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First we had Occam's Razor. Then we had Hickam's dictum. In confusion, we invented the Duck Test. But finally, we have the one trite epistemological aphorism to rule them all: Newton's flaming laser sword!

Coined by philosopher Mike Alder, Newton's flaming laser sword is a particularly confining device, trimming all of human knowledge to that that can be proven through scientific experimentation, right now. It is commonly summarized as "what cannot be settled by experiment is not worth debating", although Alder himself gives a somewhat longer definition:

"In its weakest form it says that we should not dispute propositions unless they can be shown by precise logic and/or mathematics to have observable consequences. In its strongest form it demands a list of observable consequences and a formal demonstration that they are indeed consequences of the proposition claimed."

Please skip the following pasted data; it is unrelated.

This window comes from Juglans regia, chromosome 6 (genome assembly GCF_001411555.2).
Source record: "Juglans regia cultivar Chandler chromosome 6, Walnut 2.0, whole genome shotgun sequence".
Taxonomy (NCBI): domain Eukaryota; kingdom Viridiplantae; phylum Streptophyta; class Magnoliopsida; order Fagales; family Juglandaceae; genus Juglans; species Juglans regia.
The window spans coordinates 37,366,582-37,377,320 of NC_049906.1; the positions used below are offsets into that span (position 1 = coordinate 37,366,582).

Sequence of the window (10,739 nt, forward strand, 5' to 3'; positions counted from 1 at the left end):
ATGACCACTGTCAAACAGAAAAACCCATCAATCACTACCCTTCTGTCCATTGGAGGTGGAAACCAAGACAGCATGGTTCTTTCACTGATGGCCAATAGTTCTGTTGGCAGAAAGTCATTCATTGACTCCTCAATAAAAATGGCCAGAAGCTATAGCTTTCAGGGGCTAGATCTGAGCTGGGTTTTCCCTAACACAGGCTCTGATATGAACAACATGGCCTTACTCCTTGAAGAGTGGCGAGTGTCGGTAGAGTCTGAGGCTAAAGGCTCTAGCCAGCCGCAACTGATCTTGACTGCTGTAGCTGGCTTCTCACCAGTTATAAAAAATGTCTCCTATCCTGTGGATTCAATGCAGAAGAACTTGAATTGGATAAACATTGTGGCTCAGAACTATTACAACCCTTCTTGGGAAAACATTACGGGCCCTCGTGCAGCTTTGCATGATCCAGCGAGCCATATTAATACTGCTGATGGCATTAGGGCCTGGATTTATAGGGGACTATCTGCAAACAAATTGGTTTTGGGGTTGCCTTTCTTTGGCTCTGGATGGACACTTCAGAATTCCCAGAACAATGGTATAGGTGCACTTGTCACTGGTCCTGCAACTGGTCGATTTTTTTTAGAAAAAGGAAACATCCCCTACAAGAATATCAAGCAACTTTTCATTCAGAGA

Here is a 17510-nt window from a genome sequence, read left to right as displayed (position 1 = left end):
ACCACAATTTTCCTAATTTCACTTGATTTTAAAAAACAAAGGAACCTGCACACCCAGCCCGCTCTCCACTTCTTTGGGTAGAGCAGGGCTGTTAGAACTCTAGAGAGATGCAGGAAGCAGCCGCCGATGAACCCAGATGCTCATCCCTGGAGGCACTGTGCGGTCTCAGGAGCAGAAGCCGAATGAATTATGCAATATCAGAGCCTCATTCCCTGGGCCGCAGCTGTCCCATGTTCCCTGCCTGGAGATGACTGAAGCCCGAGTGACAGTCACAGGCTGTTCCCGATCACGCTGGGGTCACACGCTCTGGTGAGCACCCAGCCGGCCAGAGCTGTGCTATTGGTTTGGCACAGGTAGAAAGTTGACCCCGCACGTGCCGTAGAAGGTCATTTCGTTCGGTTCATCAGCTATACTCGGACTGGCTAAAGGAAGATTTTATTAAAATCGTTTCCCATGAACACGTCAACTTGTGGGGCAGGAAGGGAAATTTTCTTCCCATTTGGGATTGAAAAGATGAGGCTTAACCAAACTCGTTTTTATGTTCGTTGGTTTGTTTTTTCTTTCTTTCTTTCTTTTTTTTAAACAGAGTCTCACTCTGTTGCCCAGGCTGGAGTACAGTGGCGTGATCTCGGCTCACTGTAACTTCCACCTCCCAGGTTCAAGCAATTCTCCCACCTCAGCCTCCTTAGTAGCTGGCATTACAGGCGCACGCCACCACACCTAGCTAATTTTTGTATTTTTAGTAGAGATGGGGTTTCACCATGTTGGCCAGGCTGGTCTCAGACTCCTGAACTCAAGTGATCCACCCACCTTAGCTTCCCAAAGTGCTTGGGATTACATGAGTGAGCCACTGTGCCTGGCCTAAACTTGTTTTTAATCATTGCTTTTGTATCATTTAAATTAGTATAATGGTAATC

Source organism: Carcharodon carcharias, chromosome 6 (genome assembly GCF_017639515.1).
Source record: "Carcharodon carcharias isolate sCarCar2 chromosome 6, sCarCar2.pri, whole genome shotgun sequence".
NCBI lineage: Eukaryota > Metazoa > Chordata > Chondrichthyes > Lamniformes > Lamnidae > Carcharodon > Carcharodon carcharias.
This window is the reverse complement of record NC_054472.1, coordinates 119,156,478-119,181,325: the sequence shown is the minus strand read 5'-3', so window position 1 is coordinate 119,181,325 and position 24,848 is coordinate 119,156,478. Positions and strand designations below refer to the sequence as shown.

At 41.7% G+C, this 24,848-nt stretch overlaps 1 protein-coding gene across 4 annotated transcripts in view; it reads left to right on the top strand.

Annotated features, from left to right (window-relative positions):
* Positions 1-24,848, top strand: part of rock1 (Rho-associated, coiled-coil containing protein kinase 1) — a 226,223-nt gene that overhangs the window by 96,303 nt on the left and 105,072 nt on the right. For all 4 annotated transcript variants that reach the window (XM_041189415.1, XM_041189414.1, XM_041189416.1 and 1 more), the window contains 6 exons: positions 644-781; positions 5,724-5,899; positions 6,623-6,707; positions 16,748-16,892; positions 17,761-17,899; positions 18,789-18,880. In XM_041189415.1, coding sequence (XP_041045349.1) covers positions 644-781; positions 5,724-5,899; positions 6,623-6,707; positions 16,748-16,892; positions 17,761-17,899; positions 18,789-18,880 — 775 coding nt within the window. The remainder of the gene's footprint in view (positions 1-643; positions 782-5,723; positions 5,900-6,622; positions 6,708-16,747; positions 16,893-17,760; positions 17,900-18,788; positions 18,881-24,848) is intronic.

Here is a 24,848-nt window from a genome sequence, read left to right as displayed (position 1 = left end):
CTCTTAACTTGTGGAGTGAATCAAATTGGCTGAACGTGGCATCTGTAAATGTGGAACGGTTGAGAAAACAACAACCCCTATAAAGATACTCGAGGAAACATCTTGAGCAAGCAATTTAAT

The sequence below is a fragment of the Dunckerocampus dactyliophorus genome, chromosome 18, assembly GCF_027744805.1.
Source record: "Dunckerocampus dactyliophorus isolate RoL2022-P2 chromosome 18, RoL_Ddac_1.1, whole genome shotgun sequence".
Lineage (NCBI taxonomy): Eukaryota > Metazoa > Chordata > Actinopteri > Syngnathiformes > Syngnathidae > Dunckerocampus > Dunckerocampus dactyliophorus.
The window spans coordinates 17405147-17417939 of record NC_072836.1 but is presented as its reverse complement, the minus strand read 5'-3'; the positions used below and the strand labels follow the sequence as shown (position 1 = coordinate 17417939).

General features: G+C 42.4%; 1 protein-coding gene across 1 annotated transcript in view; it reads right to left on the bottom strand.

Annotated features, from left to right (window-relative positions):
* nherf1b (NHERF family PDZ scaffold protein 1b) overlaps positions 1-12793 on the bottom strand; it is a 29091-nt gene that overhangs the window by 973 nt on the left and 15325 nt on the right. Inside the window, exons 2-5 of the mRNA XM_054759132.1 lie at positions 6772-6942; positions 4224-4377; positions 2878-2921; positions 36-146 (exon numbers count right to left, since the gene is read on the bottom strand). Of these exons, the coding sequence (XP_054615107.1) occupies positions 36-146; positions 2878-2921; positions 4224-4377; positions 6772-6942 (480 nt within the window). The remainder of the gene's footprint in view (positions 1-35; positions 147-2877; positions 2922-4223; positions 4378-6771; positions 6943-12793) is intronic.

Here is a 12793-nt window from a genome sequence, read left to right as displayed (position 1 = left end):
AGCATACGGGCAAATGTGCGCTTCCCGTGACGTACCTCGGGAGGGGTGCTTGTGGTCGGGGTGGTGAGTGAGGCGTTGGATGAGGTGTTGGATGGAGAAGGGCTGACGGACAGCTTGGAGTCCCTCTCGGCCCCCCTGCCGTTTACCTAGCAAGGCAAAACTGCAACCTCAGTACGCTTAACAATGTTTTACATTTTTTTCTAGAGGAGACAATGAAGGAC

His first example of this is the famous quandary, what would happen if an immovable object were confronted with an unstoppable force? The correct answer, he proposes, is to ignore the question until such a time that we have both an immovable object and an unstoppable force at hand, and can test the matter empirically. He has a point.

However, this principle disallows any debate of things such as free will and ethical matters such as rights (Alder suggests that ethics might be reduced to factors such as evolution and game theory). Whether this is a feature or a bug is a matter of personal preference. Alder does admit that humans should perhaps not live by the laser sword for matters of social convenience, as normal humans might be expected to have opinions on religion, politics, popular movies, sex, philosophy, and other inconsequential and unscientific things.

Newton's flaming laser sword is sometimes known by the less impressive name of Alder's razor, for obvious, if boring, reasons. Alder admits that laser sword is named in honor of Newton's statement of hypotheses non fingo ('I contrive no hypotheses'), which broadly speaking might be treated as a synonym.


Reference: Mike Alder (2004). Newton's Flaming Laser Sword, Or: Why Mathematicians and Scientists don't like Philosophy but do it anyway. Philosophy Now. 46: 29–33.

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